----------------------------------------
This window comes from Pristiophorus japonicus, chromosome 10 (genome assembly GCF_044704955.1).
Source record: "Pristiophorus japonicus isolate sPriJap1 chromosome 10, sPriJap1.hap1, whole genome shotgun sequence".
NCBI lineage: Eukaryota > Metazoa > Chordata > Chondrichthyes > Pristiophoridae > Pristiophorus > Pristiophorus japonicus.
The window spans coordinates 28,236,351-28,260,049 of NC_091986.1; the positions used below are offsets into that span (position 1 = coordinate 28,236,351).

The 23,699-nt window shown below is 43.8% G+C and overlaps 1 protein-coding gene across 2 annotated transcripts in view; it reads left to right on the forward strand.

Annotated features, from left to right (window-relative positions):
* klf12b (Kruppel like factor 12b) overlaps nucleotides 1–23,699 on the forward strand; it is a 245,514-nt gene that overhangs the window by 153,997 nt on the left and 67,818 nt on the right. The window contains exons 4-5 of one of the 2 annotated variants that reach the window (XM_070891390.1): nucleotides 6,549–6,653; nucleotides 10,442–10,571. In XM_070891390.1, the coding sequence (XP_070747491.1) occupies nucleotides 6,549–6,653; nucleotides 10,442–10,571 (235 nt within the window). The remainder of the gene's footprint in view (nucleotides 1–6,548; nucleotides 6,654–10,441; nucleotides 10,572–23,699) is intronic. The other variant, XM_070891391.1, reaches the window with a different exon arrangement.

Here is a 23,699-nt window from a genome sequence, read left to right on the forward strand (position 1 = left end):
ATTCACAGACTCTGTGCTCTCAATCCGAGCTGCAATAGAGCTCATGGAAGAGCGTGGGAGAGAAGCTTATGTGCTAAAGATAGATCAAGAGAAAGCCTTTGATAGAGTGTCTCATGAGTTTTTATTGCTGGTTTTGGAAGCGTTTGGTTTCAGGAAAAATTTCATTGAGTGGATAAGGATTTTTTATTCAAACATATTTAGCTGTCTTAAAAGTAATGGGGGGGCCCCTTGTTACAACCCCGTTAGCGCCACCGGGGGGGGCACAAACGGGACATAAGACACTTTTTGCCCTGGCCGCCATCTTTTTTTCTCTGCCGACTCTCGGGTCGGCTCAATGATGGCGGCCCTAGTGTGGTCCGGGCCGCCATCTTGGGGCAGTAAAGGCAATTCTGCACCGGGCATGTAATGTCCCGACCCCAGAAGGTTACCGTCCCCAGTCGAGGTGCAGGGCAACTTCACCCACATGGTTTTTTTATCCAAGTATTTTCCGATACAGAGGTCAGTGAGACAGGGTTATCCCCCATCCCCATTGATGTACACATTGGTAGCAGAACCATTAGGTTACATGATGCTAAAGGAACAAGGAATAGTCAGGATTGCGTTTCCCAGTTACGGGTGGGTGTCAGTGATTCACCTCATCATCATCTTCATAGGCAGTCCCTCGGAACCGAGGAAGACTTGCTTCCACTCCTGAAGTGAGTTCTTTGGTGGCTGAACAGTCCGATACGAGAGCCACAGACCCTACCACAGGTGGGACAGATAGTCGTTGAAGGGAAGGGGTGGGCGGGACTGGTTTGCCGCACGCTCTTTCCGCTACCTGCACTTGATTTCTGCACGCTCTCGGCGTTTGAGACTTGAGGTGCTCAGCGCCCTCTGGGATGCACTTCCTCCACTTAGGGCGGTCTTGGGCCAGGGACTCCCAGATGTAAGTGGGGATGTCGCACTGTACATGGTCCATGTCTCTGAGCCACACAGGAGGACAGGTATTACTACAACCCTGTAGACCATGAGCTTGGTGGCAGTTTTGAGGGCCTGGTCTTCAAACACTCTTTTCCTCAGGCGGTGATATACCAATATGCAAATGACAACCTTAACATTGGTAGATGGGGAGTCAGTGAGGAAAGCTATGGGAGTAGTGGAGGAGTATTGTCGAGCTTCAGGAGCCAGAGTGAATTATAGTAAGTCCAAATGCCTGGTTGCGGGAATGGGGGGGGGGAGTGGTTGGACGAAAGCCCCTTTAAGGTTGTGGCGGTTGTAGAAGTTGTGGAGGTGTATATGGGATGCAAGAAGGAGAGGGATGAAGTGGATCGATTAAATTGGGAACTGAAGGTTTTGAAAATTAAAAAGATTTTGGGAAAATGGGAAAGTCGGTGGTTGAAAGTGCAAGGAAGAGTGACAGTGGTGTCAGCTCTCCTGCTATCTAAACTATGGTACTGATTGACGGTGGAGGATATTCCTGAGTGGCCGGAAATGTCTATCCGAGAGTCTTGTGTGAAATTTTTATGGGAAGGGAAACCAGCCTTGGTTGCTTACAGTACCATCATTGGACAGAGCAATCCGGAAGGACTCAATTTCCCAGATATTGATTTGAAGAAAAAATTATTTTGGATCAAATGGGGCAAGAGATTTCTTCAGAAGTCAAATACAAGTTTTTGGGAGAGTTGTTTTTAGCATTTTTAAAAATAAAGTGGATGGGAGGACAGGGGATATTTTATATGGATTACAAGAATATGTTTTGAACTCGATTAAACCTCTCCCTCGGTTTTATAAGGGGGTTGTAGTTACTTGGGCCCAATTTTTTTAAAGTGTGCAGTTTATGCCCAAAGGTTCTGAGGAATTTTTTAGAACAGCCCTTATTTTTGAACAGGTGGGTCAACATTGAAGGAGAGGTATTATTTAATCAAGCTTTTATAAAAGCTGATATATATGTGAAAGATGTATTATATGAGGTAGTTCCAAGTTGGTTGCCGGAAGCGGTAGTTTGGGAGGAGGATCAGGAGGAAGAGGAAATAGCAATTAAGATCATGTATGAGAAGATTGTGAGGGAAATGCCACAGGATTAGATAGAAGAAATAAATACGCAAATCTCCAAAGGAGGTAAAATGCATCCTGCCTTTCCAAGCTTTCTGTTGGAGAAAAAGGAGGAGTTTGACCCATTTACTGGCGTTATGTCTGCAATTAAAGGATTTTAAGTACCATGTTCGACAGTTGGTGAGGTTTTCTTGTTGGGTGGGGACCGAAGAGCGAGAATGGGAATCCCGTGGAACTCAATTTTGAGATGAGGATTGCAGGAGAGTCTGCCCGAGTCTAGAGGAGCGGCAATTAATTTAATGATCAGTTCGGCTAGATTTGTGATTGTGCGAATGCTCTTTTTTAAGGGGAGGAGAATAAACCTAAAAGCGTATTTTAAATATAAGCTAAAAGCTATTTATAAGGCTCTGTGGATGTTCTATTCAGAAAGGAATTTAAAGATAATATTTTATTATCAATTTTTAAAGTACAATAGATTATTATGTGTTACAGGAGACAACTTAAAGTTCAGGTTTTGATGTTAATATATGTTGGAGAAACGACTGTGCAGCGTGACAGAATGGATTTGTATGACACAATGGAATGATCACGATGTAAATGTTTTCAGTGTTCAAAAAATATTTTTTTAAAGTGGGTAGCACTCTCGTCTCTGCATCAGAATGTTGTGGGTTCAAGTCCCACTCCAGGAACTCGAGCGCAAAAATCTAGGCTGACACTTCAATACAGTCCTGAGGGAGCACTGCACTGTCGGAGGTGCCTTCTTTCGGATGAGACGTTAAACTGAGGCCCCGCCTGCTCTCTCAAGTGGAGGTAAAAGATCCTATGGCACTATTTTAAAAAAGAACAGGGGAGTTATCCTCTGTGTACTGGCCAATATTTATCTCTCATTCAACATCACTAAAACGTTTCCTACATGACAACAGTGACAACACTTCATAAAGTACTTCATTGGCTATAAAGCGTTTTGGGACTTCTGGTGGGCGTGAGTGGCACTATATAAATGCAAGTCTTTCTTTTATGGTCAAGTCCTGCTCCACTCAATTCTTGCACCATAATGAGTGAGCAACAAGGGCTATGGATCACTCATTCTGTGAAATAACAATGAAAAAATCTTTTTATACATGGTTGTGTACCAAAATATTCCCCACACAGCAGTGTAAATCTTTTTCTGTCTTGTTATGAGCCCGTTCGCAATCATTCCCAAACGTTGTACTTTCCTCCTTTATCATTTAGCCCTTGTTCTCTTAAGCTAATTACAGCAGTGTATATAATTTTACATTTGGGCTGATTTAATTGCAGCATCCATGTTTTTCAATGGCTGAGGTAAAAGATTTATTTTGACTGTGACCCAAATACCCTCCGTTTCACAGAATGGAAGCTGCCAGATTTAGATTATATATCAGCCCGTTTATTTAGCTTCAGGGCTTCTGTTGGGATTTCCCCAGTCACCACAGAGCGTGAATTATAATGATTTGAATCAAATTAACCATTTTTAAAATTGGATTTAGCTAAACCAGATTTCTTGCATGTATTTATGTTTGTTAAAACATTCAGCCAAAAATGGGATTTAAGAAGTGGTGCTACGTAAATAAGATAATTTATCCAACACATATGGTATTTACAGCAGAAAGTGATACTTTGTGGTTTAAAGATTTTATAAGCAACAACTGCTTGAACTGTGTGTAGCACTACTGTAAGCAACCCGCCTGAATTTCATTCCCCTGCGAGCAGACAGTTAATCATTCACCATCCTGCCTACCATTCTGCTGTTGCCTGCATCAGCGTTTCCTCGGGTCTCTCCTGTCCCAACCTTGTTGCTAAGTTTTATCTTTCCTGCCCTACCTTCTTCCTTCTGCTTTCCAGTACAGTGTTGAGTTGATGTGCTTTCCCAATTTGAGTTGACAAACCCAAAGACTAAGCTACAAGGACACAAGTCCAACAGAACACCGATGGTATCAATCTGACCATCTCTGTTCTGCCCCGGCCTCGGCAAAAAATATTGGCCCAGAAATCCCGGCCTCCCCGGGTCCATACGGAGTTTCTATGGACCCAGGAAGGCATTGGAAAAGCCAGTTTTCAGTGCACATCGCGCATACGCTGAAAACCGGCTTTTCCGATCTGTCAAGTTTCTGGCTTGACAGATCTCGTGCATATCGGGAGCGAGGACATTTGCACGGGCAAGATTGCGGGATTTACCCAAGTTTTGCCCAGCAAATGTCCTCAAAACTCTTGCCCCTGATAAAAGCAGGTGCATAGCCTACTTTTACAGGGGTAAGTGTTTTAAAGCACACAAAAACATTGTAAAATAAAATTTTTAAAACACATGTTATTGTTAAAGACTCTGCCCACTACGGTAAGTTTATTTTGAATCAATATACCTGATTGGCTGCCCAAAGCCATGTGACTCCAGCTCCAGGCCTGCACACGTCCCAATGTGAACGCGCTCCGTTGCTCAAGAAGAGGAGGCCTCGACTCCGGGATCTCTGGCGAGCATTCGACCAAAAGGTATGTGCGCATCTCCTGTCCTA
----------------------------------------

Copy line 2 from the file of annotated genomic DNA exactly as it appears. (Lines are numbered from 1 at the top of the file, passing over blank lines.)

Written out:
Source record: "Pristiophorus japonicus isolate sPriJap1 chromosome 10, sPriJap1.hap1, whole genome shotgun sequence".